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AARP Study Finds US Has Much to Learn from German Long-Term Care System

Wednesday, October 31, 2007 General News J E 4
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Germany's Approach to Long-Term Care Financing Offers Key Considerations for U.S. Reforms



WASHINGTON, Oct. 30 /PRNewswire-USNewswire/ --- A new AARP report released today finds --- in sharp contrast to the U.S. system --- that everyone in Germany who needs long-term care receives benefits in the setting that best meets their needs. Germany is able to do this while spending about the same proportion of its gross domestic product on long-term care as the U.S.



The new study, "Comparing Long-Term Care in Germany and the United States," offers critical lessons to help us improve the long-term care system in the U.S. The full study findings will be released by AARP and the German government at "The US/German Dialogue on Long-Term Care Conference."



"Our current long-term care system offers no peace of mind, is confusing and costly," said Bill Novelli, Chief Executive Officer of AARP. "Private long-term care insurance is not filling the void, in part because people are in denial that they will need long-term care. Once they realize the need to plan and pay for services, it is generally too late. As a last resort, faced with the financial burden of long-term care expenses, people become impoverished to qualify for Medicaid, a means-tested government program that is the primary payer for long-term care."



The population in America age 85 and older is expected to increase 43 percent by 2020. It is highly likely that this fast growing segment of our population will increase demand for long-term care, which few Americans are insured for. Today, Medicaid pays for 49 percent of all long-term care expenditures and almost half of all nursing home care costs. The program also has an institutional bias towards delivering services in nursing homes, and requires people to become impoverished to qualify. In addition, because of budget concerns, states often restrict eligibility to contain costs. These facts, combined with an impending demographic trend, highlight the need for improvements in our current long-term care system.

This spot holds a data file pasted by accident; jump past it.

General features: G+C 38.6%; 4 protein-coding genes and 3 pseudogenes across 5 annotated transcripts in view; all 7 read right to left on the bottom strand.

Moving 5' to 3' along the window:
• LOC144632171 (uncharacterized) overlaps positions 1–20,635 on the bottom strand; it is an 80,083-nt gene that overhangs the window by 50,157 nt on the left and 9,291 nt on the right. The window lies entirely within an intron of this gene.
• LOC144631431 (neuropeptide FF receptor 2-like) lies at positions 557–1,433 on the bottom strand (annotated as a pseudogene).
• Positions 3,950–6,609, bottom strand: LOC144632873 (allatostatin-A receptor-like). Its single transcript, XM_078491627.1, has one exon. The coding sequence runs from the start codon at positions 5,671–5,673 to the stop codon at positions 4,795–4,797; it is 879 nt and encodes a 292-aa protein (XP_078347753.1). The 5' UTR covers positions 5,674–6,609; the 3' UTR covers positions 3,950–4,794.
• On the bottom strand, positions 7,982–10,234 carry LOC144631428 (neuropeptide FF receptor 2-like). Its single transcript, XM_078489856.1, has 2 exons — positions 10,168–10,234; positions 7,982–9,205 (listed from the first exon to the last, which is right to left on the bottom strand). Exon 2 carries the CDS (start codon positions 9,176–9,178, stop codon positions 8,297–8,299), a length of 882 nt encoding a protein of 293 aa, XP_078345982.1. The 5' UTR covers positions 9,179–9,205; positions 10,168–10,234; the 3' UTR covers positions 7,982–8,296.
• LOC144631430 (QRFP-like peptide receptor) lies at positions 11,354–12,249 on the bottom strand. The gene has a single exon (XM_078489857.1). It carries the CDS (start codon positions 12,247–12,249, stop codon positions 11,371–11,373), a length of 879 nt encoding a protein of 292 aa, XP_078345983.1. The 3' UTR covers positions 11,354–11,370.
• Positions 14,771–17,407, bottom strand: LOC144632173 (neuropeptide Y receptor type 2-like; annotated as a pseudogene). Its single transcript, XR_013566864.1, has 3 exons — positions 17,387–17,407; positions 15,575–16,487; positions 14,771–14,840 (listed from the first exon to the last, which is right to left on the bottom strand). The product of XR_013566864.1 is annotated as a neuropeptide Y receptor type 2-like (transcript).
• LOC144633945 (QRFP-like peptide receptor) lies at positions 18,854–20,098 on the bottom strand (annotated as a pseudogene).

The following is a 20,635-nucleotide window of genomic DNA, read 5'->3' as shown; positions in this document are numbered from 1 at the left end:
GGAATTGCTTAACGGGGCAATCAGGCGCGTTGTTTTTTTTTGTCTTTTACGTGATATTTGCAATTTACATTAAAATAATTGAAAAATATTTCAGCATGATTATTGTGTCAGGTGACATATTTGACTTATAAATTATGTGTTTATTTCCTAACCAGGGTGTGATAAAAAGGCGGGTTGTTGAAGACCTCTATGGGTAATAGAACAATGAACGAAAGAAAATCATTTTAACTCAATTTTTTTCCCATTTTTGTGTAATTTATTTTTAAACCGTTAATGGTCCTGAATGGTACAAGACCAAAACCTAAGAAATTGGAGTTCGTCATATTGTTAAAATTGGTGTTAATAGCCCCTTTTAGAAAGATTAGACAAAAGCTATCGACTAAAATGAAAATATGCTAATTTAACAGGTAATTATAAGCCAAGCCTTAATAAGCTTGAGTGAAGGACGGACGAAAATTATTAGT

"All of the industrialized nations have one thing in common -- their populations enjoy ever greater longevity. This confronts us with major challenges. Every citizen in Germany has long-term care coverage with their health insurance fund. We are undertaking what is the biggest reform since long-term care insurance came into existence in 1995. The reform must enable persons in need of long-term care to lead as independent and self-determined a life as possible. This is what I understand as humanity in a society which respects human dignity. Four elements are central: 1. adjusting the benefits to trends in the economy, 2. organizing care in an easier, better and less bureaucratic way, 3. strengthening domiciliary care and 4. improving the quality of care," said Ulla Schmidt, Minister of Health for the Federal Republic of Germany. "My aim is to achieve more quality and transparency in day-to-day care provision. Precisely in terms of the important issue of transparency, we were able to learn from the U.S. With our current reform, and specifically the quality reports, we in Germany will also pursue the avenue of transparency!"



Unlike the American system, everyone in Germany who meets the eligibility criteria has a choice of benefits in the settings they believe best meets their needs. Germany provides a choice of home care benefits as a cash allowance, as formal services, or as a combination of the two. This is a trend which is growing more popular in the U.S., but often faces hurdles. Approximately 90 percent of the German population is covered through a public social insurance approach, and 10 percent is covered under private mandatory long-term care insurance.



The report, prepared by AARP's Public Policy Institute, demonstrates Germany's exper
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